More recently, however, the art of the literary revival – either as a one-off or as a series continuation – seems more common. In 2011, PD James turned her crime-writing prowess to the world of Austen’s Sense and Sensibility and penned a murder mystery sequel, Death Comes to Pemberley, which turned out to be neither amusing nor thrilling (my book club never forgave me for making us read it).

This year, John Banville, writing as Benjamin Black, published The Black-Eyed Blonde, a Philip Marlowe mystery that revives the original hardboiled PI and takes place before Raymond Chandler’s final Marlowe novel, Poodle Springs (which, interestingly, was finished by author Robert B Parker, since Chandler died before the manuscript was complete). Banville/Black’s novel doesn’t strike quite the same laconic, deadpan note as Chandler’s originals, but his language and characterisation feel impressively accurate; this isn’t just a case of mimicry, but a considered continuation of Marlowe’s adventures that many Chandler fans are sure to appreciate.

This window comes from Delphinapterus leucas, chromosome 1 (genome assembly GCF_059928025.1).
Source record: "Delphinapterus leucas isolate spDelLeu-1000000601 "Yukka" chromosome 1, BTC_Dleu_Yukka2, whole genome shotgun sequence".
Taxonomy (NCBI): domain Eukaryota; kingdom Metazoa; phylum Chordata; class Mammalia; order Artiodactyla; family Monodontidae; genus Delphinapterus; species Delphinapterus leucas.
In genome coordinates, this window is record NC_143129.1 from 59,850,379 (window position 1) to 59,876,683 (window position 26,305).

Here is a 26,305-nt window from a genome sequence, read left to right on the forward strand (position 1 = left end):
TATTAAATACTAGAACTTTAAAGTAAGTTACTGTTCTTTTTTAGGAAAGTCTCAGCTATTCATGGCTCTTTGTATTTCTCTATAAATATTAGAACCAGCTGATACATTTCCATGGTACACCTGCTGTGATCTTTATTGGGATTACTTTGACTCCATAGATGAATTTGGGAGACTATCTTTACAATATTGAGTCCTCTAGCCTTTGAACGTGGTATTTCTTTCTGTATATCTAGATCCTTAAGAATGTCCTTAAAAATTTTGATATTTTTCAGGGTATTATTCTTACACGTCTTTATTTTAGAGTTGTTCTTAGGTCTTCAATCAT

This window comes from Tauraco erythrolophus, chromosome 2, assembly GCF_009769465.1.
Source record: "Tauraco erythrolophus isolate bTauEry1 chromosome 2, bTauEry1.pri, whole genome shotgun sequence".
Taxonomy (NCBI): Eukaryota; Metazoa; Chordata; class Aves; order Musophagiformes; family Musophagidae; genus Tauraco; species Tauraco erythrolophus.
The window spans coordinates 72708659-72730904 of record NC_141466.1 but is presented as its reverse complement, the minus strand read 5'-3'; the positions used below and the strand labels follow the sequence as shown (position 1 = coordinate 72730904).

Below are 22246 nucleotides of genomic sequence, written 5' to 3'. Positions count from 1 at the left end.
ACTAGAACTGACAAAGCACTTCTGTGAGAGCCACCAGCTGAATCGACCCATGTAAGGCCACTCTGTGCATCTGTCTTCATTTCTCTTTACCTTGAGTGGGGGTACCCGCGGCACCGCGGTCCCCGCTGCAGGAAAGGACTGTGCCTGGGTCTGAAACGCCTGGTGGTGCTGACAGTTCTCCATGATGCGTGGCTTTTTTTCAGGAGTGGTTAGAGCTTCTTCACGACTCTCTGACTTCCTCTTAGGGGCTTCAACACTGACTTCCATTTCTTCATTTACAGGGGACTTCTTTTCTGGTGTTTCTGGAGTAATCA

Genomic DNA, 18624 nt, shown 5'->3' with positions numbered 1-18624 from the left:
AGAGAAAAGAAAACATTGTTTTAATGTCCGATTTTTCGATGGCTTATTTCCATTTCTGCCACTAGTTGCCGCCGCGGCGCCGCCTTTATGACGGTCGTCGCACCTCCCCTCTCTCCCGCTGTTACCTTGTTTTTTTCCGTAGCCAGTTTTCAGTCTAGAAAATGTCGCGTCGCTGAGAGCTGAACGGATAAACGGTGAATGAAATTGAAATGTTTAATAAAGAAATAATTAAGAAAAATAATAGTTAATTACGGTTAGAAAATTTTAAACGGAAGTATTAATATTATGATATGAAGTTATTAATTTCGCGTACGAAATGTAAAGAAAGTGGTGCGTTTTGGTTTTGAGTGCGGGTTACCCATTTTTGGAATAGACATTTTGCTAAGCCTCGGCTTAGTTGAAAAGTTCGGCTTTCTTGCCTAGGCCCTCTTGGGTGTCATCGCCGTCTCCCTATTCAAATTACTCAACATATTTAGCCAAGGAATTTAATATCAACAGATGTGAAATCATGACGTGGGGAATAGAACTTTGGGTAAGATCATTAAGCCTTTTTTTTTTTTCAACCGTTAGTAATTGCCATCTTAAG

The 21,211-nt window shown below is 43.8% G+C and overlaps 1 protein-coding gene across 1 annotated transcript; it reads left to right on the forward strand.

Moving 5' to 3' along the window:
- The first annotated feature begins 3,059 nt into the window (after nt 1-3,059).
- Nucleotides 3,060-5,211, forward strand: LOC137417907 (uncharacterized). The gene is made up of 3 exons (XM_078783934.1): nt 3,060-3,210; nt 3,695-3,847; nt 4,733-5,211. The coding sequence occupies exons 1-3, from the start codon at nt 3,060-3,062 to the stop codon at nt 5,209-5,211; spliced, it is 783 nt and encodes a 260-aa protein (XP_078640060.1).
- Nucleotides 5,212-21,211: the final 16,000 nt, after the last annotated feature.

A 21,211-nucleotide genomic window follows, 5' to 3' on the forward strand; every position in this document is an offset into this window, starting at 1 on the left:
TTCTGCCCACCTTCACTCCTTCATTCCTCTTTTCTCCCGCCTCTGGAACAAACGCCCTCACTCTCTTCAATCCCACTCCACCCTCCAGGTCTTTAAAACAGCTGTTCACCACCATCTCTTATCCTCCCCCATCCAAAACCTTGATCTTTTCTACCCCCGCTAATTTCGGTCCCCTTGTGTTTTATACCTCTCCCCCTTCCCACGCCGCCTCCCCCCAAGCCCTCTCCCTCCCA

Has the growing popularity and prevalence of fan fiction made us more receptive to the practice of writers adopting other writers’ imaginative offspring? Perhaps so; and, like a lot of fan fiction, these literary revivals are respectful re-workings of someone else’s intellectual property ( as opposed to parodies such as Pride and Prejudice and Zombies, which are, if you’ll excuse the pun, a different creature all together, since humour is their primary intention). From a creative perspective, carrying on another writer’s work offers us the chance to traverse hitherto unexplored facets of beloved characters and situations; from a practical perspective, it allows us to conclude narrative trajectories that were never finished in an author’s lifetime.